Indeed, nuclear expert Robert Alvarez – senior policy adviser to the Energy Department’s secretary and deputy assistant secretary for national security and the environment from 1993 to 1999 – wrote yesterday:
According to a previously secret 1955 memo from the U.S. Atomic Energy Commission regarding concerns of the British government over contaminated tuna, “dissipation of radioactive fall-out in ocean waters is not a gradual spreading out of the activity from the region with the highest concentration to uncontaminated regions, but that in all probability the process results in scattered pockets and streams of higher radioactive materials in the Pacific. We can speculate that tuna which now show radioactivity from ingested materials [this is in 1955, not today] have been living, in or have passed through, such pockets; or have been feeding on plant and animal life which has been exposed in those areas.”
Because of the huge amounts of radioactive water Tepco is dumping into the Pacific Ocean, and the fact that the current pushes water from Japan to the West Coast of North America, at least some of these radioactive “streams” or “hot spots” will likely end up impacting the West Coast.
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Public Outrage as Japan Officials Push Nuclear Restart
by staff report via stele - CommonDreams Saturday, Jun 2 2012, 12:10am
On Thursday, despite popular opposition, Japanese leaders approved a nuclear power restart for two reactors at the Oi nuclear plant in the Fukui Prefecture. Critics blame an intense corporate lobbying campaign and a strong push from the central government for the move.
Governors across several Japanese prefectures agreed to a "limited" restart of the reactors in Kansai -- causing alarm and outrage for many across the country.
Prime Minister Yoshihiko Noda must now approve the step, but has said he thinks the restart is 'necessary'.
However, Noda faces opposition within his own party. A petition circulated through Japanese parliament read: "It's clear, through a variety of public opinion surveys, that Japanese people say they will persevere this summer through electricity conservation measures. The current situation regarding the restart is one of insufficient understanding among Japanese as a whole and insufficient agreement within our party."
Up to 1,000 Japanese anti-nuclear protesters gathered outside the prime minister's office on Friday, beating drums and chanting slogans against the likely restart.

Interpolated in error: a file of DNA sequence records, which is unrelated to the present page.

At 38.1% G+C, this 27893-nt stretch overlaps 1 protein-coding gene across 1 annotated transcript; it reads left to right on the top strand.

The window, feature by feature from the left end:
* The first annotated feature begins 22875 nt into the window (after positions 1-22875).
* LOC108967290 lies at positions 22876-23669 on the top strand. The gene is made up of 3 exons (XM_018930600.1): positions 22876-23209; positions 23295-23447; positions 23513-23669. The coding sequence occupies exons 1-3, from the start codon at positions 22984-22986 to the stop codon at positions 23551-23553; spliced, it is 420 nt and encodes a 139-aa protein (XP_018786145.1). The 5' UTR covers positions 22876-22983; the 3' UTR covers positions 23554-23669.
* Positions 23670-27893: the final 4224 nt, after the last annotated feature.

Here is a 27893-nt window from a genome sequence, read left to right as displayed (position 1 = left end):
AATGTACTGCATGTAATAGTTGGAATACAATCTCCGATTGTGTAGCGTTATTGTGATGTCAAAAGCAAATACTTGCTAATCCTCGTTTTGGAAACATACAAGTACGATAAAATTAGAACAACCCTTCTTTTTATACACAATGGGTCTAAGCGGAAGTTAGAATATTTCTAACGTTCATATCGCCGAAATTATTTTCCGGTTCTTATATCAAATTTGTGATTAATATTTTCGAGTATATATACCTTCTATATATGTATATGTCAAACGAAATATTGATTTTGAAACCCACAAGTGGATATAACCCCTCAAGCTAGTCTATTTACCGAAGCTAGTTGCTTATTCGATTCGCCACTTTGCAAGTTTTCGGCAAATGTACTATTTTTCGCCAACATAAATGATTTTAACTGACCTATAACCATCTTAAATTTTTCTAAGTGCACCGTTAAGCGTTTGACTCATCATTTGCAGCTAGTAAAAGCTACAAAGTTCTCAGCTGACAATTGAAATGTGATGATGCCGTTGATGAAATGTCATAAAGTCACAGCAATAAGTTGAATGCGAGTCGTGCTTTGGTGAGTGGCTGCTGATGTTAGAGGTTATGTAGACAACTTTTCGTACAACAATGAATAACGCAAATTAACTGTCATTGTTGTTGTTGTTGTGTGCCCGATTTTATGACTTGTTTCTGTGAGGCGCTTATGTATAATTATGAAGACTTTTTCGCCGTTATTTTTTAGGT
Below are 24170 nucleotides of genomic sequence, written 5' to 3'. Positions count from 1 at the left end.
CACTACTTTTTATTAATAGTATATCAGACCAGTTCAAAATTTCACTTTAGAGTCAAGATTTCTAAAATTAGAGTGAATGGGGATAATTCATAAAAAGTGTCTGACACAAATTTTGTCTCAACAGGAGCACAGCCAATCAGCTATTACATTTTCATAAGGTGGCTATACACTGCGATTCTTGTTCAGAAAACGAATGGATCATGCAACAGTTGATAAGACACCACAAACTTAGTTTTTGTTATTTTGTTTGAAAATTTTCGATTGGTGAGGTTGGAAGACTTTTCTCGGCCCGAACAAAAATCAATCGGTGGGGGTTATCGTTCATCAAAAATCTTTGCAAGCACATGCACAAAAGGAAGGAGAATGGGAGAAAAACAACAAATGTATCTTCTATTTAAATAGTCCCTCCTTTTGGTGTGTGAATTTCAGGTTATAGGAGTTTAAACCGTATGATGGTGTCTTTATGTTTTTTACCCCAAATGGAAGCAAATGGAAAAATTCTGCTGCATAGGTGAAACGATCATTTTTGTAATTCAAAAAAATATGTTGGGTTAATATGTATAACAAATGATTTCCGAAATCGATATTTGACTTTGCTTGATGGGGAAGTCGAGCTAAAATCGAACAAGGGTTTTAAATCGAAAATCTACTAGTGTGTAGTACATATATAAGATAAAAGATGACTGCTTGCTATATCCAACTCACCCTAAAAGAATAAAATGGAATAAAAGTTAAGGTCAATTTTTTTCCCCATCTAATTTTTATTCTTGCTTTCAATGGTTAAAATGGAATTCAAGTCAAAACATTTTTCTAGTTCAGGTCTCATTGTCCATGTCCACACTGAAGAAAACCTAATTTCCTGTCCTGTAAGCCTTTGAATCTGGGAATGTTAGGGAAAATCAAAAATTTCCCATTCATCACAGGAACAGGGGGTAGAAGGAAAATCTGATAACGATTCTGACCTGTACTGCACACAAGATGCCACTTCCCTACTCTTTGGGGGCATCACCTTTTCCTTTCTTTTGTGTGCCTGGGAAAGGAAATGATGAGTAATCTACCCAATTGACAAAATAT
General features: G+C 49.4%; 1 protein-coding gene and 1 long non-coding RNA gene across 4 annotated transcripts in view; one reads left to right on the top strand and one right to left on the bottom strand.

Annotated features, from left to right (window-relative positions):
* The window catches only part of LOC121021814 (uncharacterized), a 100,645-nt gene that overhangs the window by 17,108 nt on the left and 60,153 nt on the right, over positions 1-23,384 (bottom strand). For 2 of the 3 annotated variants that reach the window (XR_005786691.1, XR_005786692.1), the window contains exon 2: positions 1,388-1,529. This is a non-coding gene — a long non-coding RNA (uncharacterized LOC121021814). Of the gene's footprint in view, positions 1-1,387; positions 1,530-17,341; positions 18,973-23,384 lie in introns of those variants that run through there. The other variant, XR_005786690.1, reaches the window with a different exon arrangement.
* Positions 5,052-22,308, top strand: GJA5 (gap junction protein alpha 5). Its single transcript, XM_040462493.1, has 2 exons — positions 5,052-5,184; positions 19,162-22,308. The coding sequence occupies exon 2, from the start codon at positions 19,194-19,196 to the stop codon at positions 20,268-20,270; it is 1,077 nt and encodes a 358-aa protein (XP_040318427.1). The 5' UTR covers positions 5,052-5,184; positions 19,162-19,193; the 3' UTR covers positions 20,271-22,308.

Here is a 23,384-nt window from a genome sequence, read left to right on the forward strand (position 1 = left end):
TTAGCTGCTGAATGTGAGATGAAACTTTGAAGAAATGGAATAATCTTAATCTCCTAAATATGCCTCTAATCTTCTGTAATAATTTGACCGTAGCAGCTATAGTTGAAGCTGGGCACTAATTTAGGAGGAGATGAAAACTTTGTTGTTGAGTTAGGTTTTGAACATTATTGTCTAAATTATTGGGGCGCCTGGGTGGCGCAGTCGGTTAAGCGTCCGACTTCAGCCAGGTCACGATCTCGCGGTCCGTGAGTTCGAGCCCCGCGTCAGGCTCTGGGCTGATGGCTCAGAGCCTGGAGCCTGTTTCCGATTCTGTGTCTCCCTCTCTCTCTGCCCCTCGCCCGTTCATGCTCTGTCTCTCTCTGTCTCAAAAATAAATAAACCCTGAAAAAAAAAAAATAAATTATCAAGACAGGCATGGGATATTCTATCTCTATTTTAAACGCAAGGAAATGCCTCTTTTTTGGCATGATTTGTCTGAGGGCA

* * *
Japan Times: Kansai chiefs accept 'limited' reactor restart
Kansai leaders, including vocal critic Osaka Mayor Toru Hashimoto, reversed weeks of opposition Thursday to restarting two of the reactors at the Oi nuclear plant in Fukui Prefecture, caving to intense corporate lobbying and central government pressure and removing one of the last major political obstacles to bringing the units back online.
The agreement of the Union of Kansai Governments, which includes seven prefectures and two mayors, to a "limited" restart of the reactors created confusion and concern across the region.
Critics and Hashimoto allies noted the definition of limited was left undefined and could mean the reactors will be kept running for weeks, months or years. [...]
Asked whether the central government was thinking of shutting down the Oi reactors after the summer peak period, in line with the Kansai leaders' demands, Chief Cabinet Secretary Osamu Fujimura dodged the question Thursday, saying environment and nuclear minister Goshi Hosono would answer it. [...]
The decision by the Union of Kansai Governments to allow a restart came after weeks of intense pressure by Kepco and the Kansai Economic Federation, whose head, Shosuke Mori, is also chairman of the utility.
Public opinion polls in early May showed most Kansai residents opposed the restart, and businesses surveys indicated service firms and small and medium-size companies could save sufficient amounts of electricity.
But after a conclusion in mid-May by Kepco and the central government that the region faced an electricity shortage of 15 percent during the peak summer period, major manufacturers warned of economic damage to the region and the government discussed rolling blackouts during the peak demand period. [...]
As the public backlash against the decision grew louder Thursday afternoon, some Kansai leaders began shifting their positions.
* * *
Reuters: Japanese protest over planned restart of nuclear reactors
Hundreds of Japanese anti-nuclear protesters gathered outside the prime minister's office on Friday, beating drums and chanting slogans against the planned restart of reactors a year after the world's worst nuclear disaster in 25 years.
"We oppose restarts," the crowd of about 1,000, which stretched for around 200 meters down the block, shouted in the peaceful demonstration.
Public mistrust of nuclear power has grown since the earthquake and tsunami on March 11 last year triggered the worst nuclear disaster since Chernobyl.
All of Japan's nuclear power plants, which once supplied about 30 percent of the country's energy needs, have been taken off line, leaving Japan vulnerable to power outages during the summer.
Prime Minister Yoshihiko Noda said on Wednesday said that it is necessary to restart idled reactors whose safety has been confirmed and that the central government is winning the understanding of local authorities.